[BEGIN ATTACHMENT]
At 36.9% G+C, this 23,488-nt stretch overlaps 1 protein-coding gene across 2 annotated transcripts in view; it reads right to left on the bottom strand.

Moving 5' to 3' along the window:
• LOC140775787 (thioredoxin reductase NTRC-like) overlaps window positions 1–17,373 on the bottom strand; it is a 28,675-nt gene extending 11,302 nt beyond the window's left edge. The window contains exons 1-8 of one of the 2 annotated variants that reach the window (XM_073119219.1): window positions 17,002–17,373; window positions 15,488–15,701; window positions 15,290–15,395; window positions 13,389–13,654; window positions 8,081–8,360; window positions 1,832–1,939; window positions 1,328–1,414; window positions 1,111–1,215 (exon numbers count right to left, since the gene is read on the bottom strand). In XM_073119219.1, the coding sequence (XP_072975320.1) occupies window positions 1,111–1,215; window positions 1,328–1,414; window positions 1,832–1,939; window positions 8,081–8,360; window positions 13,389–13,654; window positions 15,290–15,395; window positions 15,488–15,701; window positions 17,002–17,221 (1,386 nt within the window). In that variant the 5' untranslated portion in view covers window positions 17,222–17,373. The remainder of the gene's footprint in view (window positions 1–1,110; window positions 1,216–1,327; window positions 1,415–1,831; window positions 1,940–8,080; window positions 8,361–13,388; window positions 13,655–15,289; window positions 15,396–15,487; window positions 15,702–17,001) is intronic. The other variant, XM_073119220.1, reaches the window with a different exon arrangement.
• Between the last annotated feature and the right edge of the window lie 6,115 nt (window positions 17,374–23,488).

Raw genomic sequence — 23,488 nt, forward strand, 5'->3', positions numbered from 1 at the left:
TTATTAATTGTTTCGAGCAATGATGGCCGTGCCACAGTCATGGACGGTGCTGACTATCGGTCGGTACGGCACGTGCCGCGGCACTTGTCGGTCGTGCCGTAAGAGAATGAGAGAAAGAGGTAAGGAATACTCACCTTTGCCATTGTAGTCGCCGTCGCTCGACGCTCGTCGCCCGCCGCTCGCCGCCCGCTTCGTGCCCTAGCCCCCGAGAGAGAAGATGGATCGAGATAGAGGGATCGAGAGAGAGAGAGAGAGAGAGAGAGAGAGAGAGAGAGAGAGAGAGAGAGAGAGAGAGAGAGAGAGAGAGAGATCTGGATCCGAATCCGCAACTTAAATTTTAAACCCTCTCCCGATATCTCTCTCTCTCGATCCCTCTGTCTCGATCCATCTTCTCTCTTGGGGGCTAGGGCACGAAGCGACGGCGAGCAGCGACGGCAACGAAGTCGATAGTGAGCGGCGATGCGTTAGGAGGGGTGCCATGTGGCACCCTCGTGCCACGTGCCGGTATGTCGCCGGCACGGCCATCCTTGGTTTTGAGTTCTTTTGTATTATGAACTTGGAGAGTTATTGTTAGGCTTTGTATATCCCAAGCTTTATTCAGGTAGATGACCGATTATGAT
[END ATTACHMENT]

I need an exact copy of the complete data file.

At 36.9% G+C, this 23,488-nt stretch overlaps 1 protein-coding gene across 2 annotated transcripts in view; it reads right to left on the bottom strand.

Moving 5' to 3' along the window:
• LOC140775787 (thioredoxin reductase NTRC-like) overlaps window positions 1–17,373 on the bottom strand; it is a 28,675-nt gene extending 11,302 nt beyond the window's left edge. The window contains exons 1-8 of one of the 2 annotated variants that reach the window (XM_073119219.1): window positions 17,002–17,373; window positions 15,488–15,701; window positions 15,290–15,395; window positions 13,389–13,654; window positions 8,081–8,360; window positions 1,832–1,939; window positions 1,328–1,414; window positions 1,111–1,215 (exon numbers count right to left, since the gene is read on the bottom strand). In XM_073119219.1, the coding sequence (XP_072975320.1) occupies window positions 1,111–1,215; window positions 1,328–1,414; window positions 1,832–1,939; window positions 8,081–8,360; window positions 13,389–13,654; window positions 15,290–15,395; window positions 15,488–15,701; window positions 17,002–17,221 (1,386 nt within the window). In that variant the 5' untranslated portion in view covers window positions 17,222–17,373. The remainder of the gene's footprint in view (window positions 1–1,110; window positions 1,216–1,327; window positions 1,415–1,831; window positions 1,940–8,080; window positions 8,361–13,388; window positions 13,655–15,289; window positions 15,396–15,487; window positions 15,702–17,001) is intronic. The other variant, XM_073119220.1, reaches the window with a different exon arrangement.
• Between the last annotated feature and the right edge of the window lie 6,115 nt (window positions 17,374–23,488).

Raw genomic sequence — 23,488 nt, forward strand, 5'->3', positions numbered from 1 at the left:
TTATTAATTGTTTCGAGCAATGATGGCCGTGCCACAGTCATGGACGGTGCTGACTATCGGTCGGTACGGCACGTGCCGCGGCACTTGTCGGTCGTGCCGTAAGAGAATGAGAGAAAGAGGTAAGGAATACTCACCTTTGCCATTGTAGTCGCCGTCGCTCGACGCTCGTCGCCCGCCGCTCGCCGCCCGCTTCGTGCCCTAGCCCCCGAGAGAGAAGATGGATCGAGATAGAGGGATCGAGAGAGAGAGAGAGAGAGAGAGAGAGAGAGAGAGAGAGAGAGAGAGAGAGAGAGAGAGAGAGAGAGAGAGATCTGGATCCGAATCCGCAACTTAAATTTTAAACCCTCTCCCGATATCTCTCTCTCTCGATCCCTCTGTCTCGATCCATCTTCTCTCTTGGGGGCTAGGGCACGAAGCGACGGCGAGCAGCGACGGCAACGAAGTCGATAGTGAGCGGCGATGCGTTAGGAGGGGTGCCATGTGGCACCCTCGTGCCACGTGCCGGTATGTCGCCGGCACGGCCATCCTTGGTTTTGAGTTCTTTTGTATTATGAACTTGGAGAGTTATTGTTAGGCTTTGTATATCCCAAGCTTTATTCAGGTAGATGACCGATTATGAT